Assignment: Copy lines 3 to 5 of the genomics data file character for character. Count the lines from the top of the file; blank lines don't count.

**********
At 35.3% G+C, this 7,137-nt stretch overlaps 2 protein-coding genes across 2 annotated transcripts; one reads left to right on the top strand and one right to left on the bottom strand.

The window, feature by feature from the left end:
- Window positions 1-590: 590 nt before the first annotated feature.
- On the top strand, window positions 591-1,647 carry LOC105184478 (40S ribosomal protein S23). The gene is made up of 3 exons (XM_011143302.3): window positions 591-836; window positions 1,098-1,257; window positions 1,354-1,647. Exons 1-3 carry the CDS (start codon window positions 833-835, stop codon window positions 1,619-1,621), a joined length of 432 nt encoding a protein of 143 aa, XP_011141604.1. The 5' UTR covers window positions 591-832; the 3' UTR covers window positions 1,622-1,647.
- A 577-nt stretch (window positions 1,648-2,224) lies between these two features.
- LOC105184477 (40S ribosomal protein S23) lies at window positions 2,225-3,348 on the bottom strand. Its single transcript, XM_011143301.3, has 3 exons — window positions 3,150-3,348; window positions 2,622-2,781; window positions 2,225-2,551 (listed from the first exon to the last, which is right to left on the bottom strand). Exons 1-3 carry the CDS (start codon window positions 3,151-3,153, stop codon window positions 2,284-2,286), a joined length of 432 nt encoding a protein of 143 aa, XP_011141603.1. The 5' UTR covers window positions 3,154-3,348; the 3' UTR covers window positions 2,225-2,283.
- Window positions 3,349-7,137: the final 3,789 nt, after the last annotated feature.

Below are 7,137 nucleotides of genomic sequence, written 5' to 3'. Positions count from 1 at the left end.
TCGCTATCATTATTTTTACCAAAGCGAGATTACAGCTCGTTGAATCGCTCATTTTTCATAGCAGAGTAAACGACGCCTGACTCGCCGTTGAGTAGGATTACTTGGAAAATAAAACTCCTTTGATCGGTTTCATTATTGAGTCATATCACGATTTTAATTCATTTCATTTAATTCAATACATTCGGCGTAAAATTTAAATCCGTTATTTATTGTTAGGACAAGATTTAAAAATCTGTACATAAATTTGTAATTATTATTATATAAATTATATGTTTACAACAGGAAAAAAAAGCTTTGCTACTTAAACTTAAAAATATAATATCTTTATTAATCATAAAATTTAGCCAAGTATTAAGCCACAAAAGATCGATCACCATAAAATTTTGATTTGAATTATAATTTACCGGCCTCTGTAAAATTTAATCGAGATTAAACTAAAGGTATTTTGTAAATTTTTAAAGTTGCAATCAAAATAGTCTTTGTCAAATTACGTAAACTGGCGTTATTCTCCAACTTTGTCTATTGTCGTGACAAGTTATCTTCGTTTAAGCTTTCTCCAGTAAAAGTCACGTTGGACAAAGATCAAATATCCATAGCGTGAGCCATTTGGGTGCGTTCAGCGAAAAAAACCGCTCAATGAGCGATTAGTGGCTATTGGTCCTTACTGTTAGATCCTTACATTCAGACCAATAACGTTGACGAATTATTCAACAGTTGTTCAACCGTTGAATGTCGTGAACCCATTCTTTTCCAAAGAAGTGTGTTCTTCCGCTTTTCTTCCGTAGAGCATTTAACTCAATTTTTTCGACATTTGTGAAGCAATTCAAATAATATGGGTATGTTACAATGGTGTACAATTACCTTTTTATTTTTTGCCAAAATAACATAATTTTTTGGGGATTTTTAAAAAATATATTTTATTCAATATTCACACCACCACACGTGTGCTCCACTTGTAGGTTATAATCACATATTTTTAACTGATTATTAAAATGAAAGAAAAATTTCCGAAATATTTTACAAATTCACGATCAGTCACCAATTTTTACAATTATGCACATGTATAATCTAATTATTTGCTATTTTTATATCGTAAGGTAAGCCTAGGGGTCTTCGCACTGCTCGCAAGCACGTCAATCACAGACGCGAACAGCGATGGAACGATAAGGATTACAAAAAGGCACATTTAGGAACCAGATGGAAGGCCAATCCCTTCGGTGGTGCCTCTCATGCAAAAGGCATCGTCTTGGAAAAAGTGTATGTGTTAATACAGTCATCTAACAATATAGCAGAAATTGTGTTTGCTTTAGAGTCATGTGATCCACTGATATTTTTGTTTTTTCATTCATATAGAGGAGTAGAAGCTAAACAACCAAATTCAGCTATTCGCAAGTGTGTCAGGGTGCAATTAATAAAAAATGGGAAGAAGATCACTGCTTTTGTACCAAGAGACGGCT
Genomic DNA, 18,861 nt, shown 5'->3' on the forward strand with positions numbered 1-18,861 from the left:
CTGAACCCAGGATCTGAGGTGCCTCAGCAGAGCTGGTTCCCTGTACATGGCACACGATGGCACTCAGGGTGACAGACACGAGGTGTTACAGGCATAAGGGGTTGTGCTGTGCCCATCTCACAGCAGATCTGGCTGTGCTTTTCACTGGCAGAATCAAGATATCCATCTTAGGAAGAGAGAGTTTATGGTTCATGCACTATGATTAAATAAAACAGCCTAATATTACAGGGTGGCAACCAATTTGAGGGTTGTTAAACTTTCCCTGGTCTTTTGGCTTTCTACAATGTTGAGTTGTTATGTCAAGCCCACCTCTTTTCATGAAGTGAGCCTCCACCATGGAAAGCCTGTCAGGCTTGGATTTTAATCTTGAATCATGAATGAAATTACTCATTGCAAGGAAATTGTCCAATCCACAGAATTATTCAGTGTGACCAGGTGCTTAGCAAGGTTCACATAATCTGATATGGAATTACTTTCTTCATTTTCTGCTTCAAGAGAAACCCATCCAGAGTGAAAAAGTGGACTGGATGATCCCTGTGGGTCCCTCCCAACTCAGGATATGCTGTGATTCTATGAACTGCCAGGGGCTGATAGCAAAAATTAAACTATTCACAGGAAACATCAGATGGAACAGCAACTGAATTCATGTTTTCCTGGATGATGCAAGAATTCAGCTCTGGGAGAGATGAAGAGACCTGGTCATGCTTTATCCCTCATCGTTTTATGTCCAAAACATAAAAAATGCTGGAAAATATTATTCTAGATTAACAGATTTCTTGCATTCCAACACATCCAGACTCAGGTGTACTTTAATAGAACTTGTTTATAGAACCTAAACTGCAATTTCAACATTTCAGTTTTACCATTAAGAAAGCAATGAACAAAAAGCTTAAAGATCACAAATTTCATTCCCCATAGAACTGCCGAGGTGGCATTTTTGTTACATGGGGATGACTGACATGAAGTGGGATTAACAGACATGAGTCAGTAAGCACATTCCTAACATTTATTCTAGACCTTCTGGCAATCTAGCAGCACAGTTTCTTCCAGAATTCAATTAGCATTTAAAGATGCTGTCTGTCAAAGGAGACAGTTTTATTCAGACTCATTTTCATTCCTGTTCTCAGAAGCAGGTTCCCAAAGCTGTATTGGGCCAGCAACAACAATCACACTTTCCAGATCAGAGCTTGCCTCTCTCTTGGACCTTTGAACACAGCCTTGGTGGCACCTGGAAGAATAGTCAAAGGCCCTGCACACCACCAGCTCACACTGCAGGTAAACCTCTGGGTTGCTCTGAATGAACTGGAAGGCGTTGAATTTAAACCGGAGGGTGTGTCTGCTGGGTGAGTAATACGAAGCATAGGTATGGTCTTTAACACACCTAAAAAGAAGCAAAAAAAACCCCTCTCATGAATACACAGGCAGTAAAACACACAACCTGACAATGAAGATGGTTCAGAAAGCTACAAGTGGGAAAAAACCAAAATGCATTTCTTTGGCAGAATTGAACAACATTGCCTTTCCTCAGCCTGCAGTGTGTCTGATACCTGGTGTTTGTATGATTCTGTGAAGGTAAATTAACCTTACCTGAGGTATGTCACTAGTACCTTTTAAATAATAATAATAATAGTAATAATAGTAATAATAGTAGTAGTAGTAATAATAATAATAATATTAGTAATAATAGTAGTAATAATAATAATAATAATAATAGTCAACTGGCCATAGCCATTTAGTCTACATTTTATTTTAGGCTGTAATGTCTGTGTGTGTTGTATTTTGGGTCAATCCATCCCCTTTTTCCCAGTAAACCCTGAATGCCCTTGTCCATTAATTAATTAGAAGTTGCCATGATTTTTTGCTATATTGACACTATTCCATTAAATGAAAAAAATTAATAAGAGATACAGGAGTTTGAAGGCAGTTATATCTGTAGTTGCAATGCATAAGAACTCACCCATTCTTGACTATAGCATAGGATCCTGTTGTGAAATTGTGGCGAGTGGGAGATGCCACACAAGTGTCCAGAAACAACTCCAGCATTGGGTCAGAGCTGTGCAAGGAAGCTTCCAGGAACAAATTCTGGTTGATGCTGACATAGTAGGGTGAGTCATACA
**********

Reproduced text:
- Window positions 1-590: 590 nt before the first annotated feature.
- On the top strand, window positions 591-1,647 carry LOC105184478 (40S ribosomal protein S23). The gene is made up of 3 exons (XM_011143302.3): window positions 591-836; window positions 1,098-1,257; window positions 1,354-1,647. Exons 1-3 carry the CDS (start codon window positions 833-835, stop codon window positions 1,619-1,621), a joined length of 432 nt encoding a protein of 143 aa, XP_011141604.1. The 5' UTR covers window positions 591-832; the 3' UTR covers window positions 1,622-1,647.
- A 577-nt stretch (window positions 1,648-2,224) lies between these two features.